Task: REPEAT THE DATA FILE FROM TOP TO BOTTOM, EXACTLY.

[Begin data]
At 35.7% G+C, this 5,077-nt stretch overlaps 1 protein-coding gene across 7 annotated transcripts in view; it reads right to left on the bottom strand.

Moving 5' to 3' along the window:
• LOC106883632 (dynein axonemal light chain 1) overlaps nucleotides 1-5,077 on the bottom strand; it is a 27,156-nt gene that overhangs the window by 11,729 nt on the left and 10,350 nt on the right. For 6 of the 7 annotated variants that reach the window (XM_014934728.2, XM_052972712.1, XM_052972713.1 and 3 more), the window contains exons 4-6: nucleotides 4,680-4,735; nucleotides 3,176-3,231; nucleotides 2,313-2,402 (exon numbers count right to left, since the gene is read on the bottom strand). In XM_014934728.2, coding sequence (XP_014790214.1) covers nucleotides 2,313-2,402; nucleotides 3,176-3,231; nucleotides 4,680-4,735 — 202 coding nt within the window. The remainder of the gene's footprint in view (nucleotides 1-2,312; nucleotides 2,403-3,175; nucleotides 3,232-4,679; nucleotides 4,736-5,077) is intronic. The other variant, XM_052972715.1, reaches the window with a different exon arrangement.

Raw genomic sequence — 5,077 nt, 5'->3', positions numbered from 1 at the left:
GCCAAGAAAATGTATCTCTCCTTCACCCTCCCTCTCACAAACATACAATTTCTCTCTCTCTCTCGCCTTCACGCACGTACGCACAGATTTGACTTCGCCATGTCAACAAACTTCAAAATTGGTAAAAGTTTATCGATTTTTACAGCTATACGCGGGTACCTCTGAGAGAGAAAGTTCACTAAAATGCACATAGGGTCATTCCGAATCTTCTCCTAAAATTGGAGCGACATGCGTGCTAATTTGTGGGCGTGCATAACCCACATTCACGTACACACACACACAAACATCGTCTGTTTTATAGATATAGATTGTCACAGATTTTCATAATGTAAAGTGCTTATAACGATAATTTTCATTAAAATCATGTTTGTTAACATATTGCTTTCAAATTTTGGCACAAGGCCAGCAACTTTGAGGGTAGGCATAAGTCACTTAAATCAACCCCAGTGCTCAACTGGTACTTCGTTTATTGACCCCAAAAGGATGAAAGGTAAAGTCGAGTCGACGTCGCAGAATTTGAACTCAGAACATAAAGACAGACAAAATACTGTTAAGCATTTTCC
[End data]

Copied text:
At 35.7% G+C, this 5,077-nt stretch overlaps 1 protein-coding gene across 7 annotated transcripts in view; it reads right to left on the bottom strand.

Moving 5' to 3' along the window:
• LOC106883632 (dynein axonemal light chain 1) overlaps nucleotides 1-5,077 on the bottom strand; it is a 27,156-nt gene that overhangs the window by 11,729 nt on the left and 10,350 nt on the right. For 6 of the 7 annotated variants that reach the window (XM_014934728.2, XM_052972712.1, XM_052972713.1 and 3 more), the window contains exons 4-6: nucleotides 4,680-4,735; nucleotides 3,176-3,231; nucleotides 2,313-2,402 (exon numbers count right to left, since the gene is read on the bottom strand). In XM_014934728.2, coding sequence (XP_014790214.1) covers nucleotides 2,313-2,402; nucleotides 3,176-3,231; nucleotides 4,680-4,735 — 202 coding nt within the window. The remainder of the gene's footprint in view (nucleotides 1-2,312; nucleotides 2,403-3,175; nucleotides 3,232-4,679; nucleotides 4,736-5,077) is intronic. The other variant, XM_052972715.1, reaches the window with a different exon arrangement.

Raw genomic sequence — 5,077 nt, 5'->3', positions numbered from 1 at the left:
GCCAAGAAAATGTATCTCTCCTTCACCCTCCCTCTCACAAACATACAATTTCTCTCTCTCTCTCGCCTTCACGCACGTACGCACAGATTTGACTTCGCCATGTCAACAAACTTCAAAATTGGTAAAAGTTTATCGATTTTTACAGCTATACGCGGGTACCTCTGAGAGAGAAAGTTCACTAAAATGCACATAGGGTCATTCCGAATCTTCTCCTAAAATTGGAGCGACATGCGTGCTAATTTGTGGGCGTGCATAACCCACATTCACGTACACACACACACAAACATCGTCTGTTTTATAGATATAGATTGTCACAGATTTTCATAATGTAAAGTGCTTATAACGATAATTTTCATTAAAATCATGTTTGTTAACATATTGCTTTCAAATTTTGGCACAAGGCCAGCAACTTTGAGGGTAGGCATAAGTCACTTAAATCAACCCCAGTGCTCAACTGGTACTTCGTTTATTGACCCCAAAAGGATGAAAGGTAAAGTCGAGTCGACGTCGCAGAATTTGAACTCAGAACATAAAGACAGACAAAATACTGTTAAGCATTTTCC